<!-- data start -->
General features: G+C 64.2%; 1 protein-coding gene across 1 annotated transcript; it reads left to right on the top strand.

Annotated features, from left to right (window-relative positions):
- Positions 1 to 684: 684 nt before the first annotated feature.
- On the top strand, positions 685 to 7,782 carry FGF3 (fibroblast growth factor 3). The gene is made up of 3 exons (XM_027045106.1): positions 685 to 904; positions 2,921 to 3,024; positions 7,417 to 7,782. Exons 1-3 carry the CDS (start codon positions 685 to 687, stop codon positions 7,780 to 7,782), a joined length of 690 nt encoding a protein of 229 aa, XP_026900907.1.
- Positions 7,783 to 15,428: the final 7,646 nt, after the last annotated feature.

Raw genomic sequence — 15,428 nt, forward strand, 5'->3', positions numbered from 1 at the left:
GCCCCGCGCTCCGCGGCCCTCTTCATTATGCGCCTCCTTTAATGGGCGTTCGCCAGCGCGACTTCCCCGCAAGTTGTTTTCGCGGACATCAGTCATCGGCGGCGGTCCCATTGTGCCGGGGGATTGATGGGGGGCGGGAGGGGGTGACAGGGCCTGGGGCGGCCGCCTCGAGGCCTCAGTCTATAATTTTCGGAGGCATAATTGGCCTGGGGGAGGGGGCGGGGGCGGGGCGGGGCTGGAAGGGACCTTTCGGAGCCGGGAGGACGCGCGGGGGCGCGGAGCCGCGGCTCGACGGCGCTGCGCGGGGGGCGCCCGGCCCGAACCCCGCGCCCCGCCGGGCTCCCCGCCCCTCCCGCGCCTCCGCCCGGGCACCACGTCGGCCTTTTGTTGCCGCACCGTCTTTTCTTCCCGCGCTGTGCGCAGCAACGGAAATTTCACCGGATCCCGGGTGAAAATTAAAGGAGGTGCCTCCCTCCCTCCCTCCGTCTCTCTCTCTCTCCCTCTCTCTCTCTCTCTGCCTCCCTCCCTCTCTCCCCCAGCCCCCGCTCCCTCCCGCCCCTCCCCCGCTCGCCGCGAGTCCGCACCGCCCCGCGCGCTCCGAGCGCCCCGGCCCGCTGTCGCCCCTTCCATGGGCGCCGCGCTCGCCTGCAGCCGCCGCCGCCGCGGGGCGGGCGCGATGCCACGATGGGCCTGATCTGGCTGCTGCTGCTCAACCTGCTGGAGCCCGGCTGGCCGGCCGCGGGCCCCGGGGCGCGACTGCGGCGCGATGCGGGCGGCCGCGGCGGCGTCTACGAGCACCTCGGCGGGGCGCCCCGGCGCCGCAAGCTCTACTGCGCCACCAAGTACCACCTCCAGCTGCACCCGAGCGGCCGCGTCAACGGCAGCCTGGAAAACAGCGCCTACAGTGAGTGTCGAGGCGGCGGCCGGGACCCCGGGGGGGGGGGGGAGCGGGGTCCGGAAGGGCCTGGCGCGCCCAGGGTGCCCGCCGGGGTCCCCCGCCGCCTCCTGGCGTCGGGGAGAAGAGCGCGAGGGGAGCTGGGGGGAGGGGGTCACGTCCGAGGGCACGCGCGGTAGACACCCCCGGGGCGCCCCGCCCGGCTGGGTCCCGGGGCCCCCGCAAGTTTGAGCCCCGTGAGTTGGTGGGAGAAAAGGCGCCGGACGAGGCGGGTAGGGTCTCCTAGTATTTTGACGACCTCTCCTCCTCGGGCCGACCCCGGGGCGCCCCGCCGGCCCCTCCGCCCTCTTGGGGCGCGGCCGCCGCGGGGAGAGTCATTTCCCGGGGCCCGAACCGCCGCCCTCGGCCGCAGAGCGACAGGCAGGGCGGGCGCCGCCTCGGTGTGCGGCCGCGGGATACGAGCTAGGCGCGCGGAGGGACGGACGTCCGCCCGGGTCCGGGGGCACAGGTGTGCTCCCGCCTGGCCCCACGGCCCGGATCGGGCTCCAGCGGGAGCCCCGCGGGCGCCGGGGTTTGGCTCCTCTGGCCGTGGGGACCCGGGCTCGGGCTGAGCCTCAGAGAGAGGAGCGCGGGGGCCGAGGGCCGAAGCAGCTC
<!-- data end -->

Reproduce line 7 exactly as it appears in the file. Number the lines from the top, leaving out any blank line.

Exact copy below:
GCCCCGCGCTCCGCGGCCCTCTTCATTATGCGCCTCCTTTAATGGGCGTTCGCCAGCGCGACTTCCCCGCAAGTTGTTTTCGCGGACATCAGTCATCGGCGGCGGTCCCATTGTGCCGGGGGATTGATGGGGGGCGGGAGGGGGTGACAGGGCCTGGGGCGGCCGCCTCGAGGCCTCAGTCTATAATTTTCGGAGGCATAATTGGCCTGGGGGAGGGGGCGGGGGCGGGGCGGGGCTGGAAGGGACCTTTCGGAGCCGGGAGGACGCGCGGGGGCGCGGAGCCGCGGCTCGACGGCGCTGCGCGGGGGGCGCCCGGCCCGAACCCCGCGCCCCGCCGGGCTCCCCGCCCCTCCCGCGCCTCCGCCCGGGCACCACGTCGGCCTTTTGTTGCCGCACCGTCTTTTCTTCCCGCGCTGTGCGCAGCAACGGAAATTTCACCGGATCCCGGGTGAAAATTAAAGGAGGTGCCTCCCTCCCTCCCTCCGTCTCTCTCTCTCTCCCTCTCTCTCTCTCTCTGCCTCCCTCCCTCTCTCCCCCAGCCCCCGCTCCCTCCCGCCCCTCCCCCGCTCGCCGCGAGTCCGCACCGCCCCGCGCGCTCCGAGCGCCCCGGCCCGCTGTCGCCCCTTCCATGGGCGCCGCGCTCGCCTGCAGCCGCCGCCGCCGCGGGGCGGGCGCGATGCCACGATGGGCCTGATCTGGCTGCTGCTGCTCAACCTGCTGGAGCCCGGCTGGCCGGCCGCGGGCCCCGGGGCGCGACTGCGGCGCGATGCGGGCGGCCGCGGCGGCGTCTACGAGCACCTCGGCGGGGCGCCCCGGCGCCGCAAGCTCTACTGCGCCACCAAGTACCACCTCCAGCTGCACCCGAGCGGCCGCGTCAACGGCAGCCTGGAAAACAGCGCCTACAGTGAGTGTCGAGGCGGCGGCCGGGACCCCGGGGGGGGGGGGGAGCGGGGTCCGGAAGGGCCTGGCGCGCCCAGGGTGCCCGCCGGGGTCCCCCGCCGCCTCCTGGCGTCGGGGAGAAGAGCGCGAGGGGAGCTGGGGGGAGGGGGTCACGTCCGAGGGCACGCGCGGTAGACACCCCCGGGGCGCCCCGCCCGGCTGGGTCCCGGGGCCCCCGCAAGTTTGAGCCCCGTGAGTTGGTGGGAGAAAAGGCGCCGGACGAGGCGGGTAGGGTCTCCTAGTATTTTGACGACCTCTCCTCCTCGGGCCGACCCCGGGGCGCCCCGCCGGCCCCTCCGCCCTCTTGGGGCGCGGCCGCCGCGGGGAGAGTCATTTCCCGGGGCCCGAACCGCCGCCCTCGGCCGCAGAGCGACAGGCAGGGCGGGCGCCGCCTCGGTGTGCGGCCGCGGGATACGAGCTAGGCGCGCGGAGGGACGGACGTCCGCCCGGGTCCGGGGGCACAGGTGTGCTCCCGCCTGGCCCCACGGCCCGGATCGGGCTCCAGCGGGAGCCCCGCGGGCGCCGGGGTTTGGCTCCTCTGGCCGTGGGGACCCGGGCTCGGGCTGAGCCTCAGAGAGAGGAGCGCGGGGGCCGAGGGCCGAAGCAGCTC